Corregidora tells the story of Ursa Corregidora, a blues singer in Kentucky who suffers a tragic loss and must reckon with her maternal history and the lasting memory of Corregidora, the Portuguese slavemaster who fathered both her grandmother and mother. It’s an examination in the way racial trauma is inherited by each generation — especially as it pertains to Black women — and must constantly be confronted, as well as the toll that continuous confrontation takes.
The New Jim Crow: Mass Incarceration In the Age of Colorblindness by Michelle Alexander
Published 10 years ago, Michelle Alexander’s study of how the U.S. prison system disproportionately targets African-American males unfortunately remains as pertinent as ever. For those who believe systemic racial discrimination effectively ended with the civil-rights movement, this book will help disprove that notion — resoundingly.
The Bluest Eye by Toni Morrison
Toni Morrison’s debut novel is a heartbreaking account of Pecola Breedlove, a young Black girl who prays and yearns for “beauty,” which she believes to be blonde hair and blue eyes. As Breedlove is constantly bullied by her peers for her racialized features, Morrison highlights the Eurocentric beauty standards that predominate in the United States, and the damaging effects these “ideals” have on Black children, and especially Black girls.
The Yellow House: A Memoir by Sarah M. Broom
In 1961, author Sarah M. Broom’s mother bought a house in the then burgeoning neighborhood known as New Orleans East. In 2008, that house was destroyed by Hurricane Katrina. This memoir details the blatant disregard for one of New Orleans’ most neglected areas in the face of a deadly natural disaster, starkly contrasted with the care reserved for the city’s neighborhoods predominantly frequented by white tourists.
The Wretched of the Earth by Frantz Fanon
You cannot talk about the history of the United States without talking about colonization. Psychiatrist’s Frantz Fanon’s The Wretched of the Earth provides an analysis of those who have been colonized and their ongoing attempts to regain freedom. Fanon manages to capture the (justified) rage felt by the colonized, and the necessary violence that must be enacted to effect change in the face of oppressors.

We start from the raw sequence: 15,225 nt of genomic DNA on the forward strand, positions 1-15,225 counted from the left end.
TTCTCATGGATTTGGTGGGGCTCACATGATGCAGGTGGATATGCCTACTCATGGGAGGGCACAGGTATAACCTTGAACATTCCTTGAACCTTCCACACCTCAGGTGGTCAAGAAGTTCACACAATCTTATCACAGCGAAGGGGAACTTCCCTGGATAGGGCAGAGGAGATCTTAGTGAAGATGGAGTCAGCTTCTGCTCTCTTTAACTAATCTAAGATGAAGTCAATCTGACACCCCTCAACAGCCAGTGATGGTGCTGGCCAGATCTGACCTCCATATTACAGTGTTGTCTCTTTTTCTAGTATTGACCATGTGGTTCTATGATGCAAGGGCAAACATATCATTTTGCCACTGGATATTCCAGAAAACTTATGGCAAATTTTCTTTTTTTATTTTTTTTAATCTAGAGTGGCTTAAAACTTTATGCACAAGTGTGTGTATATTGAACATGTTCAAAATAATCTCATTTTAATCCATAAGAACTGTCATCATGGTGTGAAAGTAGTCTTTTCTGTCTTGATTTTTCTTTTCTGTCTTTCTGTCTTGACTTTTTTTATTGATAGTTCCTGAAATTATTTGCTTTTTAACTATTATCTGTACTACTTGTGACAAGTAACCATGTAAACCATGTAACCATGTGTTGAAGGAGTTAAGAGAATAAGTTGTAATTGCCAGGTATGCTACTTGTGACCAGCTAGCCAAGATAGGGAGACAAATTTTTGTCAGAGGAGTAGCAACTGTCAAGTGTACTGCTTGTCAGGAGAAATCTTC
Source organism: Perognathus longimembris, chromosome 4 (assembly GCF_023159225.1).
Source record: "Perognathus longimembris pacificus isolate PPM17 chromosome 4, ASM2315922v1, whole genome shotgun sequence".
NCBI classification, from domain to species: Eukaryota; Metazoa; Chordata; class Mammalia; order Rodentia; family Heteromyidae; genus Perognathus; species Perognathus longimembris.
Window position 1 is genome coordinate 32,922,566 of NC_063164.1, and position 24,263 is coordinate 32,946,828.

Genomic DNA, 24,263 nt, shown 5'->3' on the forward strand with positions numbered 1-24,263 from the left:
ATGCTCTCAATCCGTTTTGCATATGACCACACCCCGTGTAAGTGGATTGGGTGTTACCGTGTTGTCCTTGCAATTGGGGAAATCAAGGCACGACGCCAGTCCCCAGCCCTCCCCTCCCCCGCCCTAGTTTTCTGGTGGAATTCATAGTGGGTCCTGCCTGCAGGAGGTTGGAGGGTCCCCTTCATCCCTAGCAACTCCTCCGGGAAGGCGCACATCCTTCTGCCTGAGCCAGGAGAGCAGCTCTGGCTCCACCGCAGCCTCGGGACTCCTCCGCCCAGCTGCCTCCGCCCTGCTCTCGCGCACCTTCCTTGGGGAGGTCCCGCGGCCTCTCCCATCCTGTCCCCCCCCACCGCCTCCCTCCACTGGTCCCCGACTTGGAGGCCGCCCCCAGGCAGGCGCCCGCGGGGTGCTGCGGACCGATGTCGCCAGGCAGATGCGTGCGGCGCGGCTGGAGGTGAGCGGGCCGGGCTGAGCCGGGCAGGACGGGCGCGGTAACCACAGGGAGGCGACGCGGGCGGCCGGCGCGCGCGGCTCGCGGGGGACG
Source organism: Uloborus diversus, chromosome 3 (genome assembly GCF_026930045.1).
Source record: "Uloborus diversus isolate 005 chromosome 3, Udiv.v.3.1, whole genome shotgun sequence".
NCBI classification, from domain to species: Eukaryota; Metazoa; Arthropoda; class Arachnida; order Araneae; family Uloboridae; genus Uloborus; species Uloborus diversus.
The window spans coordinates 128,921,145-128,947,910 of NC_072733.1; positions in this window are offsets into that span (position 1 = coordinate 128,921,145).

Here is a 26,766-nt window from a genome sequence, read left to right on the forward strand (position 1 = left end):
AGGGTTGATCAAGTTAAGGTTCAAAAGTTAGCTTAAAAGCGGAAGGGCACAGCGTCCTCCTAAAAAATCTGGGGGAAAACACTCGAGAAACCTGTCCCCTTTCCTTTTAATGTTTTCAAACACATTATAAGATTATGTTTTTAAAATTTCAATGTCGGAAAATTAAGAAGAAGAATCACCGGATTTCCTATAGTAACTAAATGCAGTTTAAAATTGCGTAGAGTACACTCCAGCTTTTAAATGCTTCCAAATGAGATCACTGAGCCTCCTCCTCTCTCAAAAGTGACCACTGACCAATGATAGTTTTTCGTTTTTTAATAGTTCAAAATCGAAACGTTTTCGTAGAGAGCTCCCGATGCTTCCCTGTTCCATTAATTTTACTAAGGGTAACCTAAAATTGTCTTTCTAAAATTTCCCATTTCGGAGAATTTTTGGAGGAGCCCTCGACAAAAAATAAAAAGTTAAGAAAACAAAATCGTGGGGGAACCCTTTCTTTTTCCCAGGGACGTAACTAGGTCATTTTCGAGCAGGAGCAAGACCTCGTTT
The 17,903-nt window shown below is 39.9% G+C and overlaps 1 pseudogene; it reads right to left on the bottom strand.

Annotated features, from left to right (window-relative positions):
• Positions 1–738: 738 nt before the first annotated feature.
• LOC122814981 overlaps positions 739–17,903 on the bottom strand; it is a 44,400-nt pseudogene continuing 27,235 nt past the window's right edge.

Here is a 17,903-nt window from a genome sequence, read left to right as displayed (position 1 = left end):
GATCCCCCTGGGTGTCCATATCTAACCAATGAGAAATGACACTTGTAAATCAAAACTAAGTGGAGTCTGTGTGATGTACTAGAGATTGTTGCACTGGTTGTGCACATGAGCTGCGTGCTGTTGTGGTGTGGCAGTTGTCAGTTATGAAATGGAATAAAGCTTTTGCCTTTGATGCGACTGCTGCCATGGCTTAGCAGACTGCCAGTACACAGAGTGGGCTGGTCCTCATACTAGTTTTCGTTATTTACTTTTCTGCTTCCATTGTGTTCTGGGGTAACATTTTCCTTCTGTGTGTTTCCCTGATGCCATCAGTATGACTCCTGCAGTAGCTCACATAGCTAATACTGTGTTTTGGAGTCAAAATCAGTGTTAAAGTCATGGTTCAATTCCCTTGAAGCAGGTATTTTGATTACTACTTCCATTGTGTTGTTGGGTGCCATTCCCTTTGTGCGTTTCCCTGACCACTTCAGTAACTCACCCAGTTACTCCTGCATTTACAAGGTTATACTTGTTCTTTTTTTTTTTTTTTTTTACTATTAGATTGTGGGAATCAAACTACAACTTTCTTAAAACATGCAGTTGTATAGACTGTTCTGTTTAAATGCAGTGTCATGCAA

There Are More Beautiful Things Than Beyoncé by Morgan Parker
Morgan Parker’s collection of poems bears witness to Black womanhood and the complexities it entails, like the desire to simultaneously exude strength while also yearning to be vulnerable.
Manchild in the Promised Land by Claude Brown
Upon its publication in 1965, Claude Brown’s Manchild in the Promised Land was praised for its raw account of the lives of Black youth in Harlem during the 1940s and 1950s. The book follows author Claude Brown as he comes of age in a Harlem prevalent with poverty, violence and drugs, and serves as one of the first accounts of a generation that was raised in these urban environments.
Native Son by Richard Wright
Though it has attracted its share of criticism in the decades since its publication — including from James Baldwin, who largely dismissed the book as “protest fiction” that relied too heavily on stereotypes of the Black experience — there is no questioning the massive influence of Richard Wright’s most famous novel, which portrays the plight of Bigger Thomas, a young Black man for whom prejudice and circumstance conspire to dole out a cruel fate. Tragically, its influence remains as relevant today as it did in 1940.